The recent article in the New York Times, “The Follower Factory,” got us thinking about talks we’ve had over the years with small business owners. We’ve had more than one difficult and honest discussion with clients about how far social media and on-line engagement can take a small business. We’ve also had some difficult and honest discussions about whether or not Twitter engagement will become sales. Short answer: NOT.
Bottom line: If you’re going it alone, be willing to put in the work with consistent, creative, planned (and sometimes spontaneous!) posts. You really need to enjoy social media to put in the work without reaching burnout within a few months.
Here are some of the totally understandable and true responses we’ve gotten from clients:
But look at <fill in the national brand here>!
- Yes! That fun “looks totally organic” viral video was great and got people talking. But it wasn’t spontaneous and it wasn’t viral by accident. Remember the first time you saw a flash mob video and thought it was “organic”? It takes a lot of planning to do those spots, and armies of employees and fans are encouraged, even paid, to talk it up. Sometimes it works and the product or name-brand gets its money’s worth; more often it fizzles and they try again.
I bought an ad! I boosted on Facebook! Why aren’t people clicking? Liking? Visiting? Buying? Showing up in my store?
- This is tough because small businesses don’t usually have large marketing budgets or even designated marketers. Buying ads is great for local businesses when done thoughtfully and with preparation. The ad needs to be clear, attractive, targeted, and polished. Then placement needs to be considered, and as you probably know, the better the placement, the more expensive the ad price.
- Boosting an ad or post on Facebook is popular, and it seems like such a great deal! Be forewarned: Facebook has been adjusting its algorithm for business pages. For small businesses, we STRONGLY recommend not paying more than $1-$2 per day. And to start, boost for a week at the lowest rate. Ask target area friends to pay attention to how many times they see your ad. It can turn out that you are paying for page views from the same people over and over. Facebook has improved this somewhat over the years, but it still happens. A risk with boosted ads is overexposure. The last thing you want to do is have customers unfollow your page because they’re annoyed with the 12 times the ad or post has shown up in their feed. And worse, they may unfollow completely.
- Ads on online publications can be colorful and link to your chosen website. This is a great boon as it doesn’t require readers to plan to check you out — they can just do it. However, the downside is that most people just don’t pay attention to ads when they are reading, and the relatively new “reader’s view” can remove ads altogether. We recommend sponsored posts and dedicated newsletters for our clients if they want to advertise with an online publication. A sponsored post can be used again and again to promote your business, and a dedicated newsletter is focused and detailed. One caveat: Only about 20% of newsletter recipients open their emails, so make sure the subject line includes your business name!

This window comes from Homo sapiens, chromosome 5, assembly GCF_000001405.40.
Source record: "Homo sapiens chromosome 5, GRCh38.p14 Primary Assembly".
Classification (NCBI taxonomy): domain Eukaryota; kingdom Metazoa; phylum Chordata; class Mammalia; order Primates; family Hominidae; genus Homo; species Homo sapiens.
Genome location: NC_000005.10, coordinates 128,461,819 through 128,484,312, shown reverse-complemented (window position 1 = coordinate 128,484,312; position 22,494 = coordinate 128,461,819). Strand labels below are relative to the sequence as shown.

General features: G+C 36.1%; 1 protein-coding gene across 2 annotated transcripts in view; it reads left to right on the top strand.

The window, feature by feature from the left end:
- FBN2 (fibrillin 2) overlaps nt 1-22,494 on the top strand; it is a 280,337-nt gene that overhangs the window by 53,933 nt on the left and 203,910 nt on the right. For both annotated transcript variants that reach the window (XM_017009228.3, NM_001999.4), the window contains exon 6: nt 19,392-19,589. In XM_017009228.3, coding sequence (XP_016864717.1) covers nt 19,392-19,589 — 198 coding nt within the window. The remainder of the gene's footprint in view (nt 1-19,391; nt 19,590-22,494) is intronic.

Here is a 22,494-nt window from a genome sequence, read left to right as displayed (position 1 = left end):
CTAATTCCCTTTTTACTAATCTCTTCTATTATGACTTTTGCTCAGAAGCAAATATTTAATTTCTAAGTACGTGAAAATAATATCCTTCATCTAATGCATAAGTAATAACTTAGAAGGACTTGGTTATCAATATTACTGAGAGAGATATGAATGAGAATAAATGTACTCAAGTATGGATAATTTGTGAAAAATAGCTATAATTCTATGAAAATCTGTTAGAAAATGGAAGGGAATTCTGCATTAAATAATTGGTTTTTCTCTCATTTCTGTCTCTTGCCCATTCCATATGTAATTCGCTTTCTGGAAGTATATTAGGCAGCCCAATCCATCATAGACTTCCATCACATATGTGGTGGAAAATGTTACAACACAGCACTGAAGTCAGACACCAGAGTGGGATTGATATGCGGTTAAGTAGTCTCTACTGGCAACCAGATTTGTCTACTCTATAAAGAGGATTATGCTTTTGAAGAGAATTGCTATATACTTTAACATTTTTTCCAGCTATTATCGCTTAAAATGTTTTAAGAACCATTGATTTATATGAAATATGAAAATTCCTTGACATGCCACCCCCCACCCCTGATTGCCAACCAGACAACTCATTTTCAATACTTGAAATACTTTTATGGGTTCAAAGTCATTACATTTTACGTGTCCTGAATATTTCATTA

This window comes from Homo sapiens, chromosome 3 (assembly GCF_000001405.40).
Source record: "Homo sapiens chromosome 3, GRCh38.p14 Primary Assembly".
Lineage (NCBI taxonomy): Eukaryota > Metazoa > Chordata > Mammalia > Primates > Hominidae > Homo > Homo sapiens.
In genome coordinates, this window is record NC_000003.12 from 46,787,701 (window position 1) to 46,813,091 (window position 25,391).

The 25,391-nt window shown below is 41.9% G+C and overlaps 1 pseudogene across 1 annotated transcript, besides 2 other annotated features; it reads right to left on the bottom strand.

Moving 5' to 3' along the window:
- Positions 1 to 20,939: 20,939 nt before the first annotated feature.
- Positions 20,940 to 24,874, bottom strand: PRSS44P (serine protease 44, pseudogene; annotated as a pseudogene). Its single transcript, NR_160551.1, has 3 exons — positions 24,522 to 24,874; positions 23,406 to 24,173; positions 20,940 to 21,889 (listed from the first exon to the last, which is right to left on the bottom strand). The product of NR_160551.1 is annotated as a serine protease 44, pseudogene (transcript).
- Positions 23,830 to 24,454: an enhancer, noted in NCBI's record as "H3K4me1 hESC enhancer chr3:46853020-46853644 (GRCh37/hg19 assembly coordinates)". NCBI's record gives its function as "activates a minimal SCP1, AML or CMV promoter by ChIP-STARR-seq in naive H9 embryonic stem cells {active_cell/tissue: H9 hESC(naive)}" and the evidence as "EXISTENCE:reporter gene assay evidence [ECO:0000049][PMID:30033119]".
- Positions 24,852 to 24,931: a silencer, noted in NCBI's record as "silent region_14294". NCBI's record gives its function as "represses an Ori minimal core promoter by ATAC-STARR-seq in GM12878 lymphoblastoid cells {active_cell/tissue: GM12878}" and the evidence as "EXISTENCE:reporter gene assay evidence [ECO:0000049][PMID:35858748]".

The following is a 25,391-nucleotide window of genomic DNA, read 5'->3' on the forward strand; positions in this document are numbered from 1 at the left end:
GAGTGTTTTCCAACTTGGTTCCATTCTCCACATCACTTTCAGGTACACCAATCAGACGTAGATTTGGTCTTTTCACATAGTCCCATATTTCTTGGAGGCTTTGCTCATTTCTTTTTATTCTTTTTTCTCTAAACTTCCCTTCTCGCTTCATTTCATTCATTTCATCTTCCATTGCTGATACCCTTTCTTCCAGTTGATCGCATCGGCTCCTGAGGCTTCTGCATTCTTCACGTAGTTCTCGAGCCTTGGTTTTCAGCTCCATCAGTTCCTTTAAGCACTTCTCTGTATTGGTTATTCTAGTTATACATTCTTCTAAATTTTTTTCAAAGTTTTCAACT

- So why aren’t customers streaming into your business after you’ve done all the right things? Well, as you probably know from your own life, we are all busy people! How do YOU prioritize your time and spending? For small businesses, word-of-mouth and community engagement (read: face-to-face) are still king. Participating in your community will make people WANT to stop in “just to say hi” and they’ll remember you are there when it comes time to purchase a produce or service. Combine that with smart on-line engagement. Mention other businesses in your social media posts. Celebrate the community’s achievements on Facebook with a sincere and positive contribution. Let your friends and neighbors help you spread the word. Put yourself out there — because it really does end up being YOU.
Why can’t I just buy followers? Fake it ’til you make it, right?
- Sandler & Wald Social Media has never participated in this practice, even when asked to do so. And just NO.
Is there anything I can do that won’t break my budget?
- One low-cost tip we like to encourage clients to take advantage of themselves is sending out press releases* about accomplishments, awards, sales, community service, and milestones. It’s free and YOU control the content. Some publications have started charging for press release uploads. And while this guarantees placement, it may not be in your budget. Sending a press release and one or two gorgeous photos is a maybe yes/maybe no, and in this content hungry time — that’s a good bet! Also, running a blog on your website or on the side is a low-cost way to keep customers updated and allow for personal observations or anecdotes about your business. In addition, it’s one more place you can post those press releases you’re writing.
*This link shows some VERY basic styles. Ask fellow businesses what they’ve used for best practices in your area.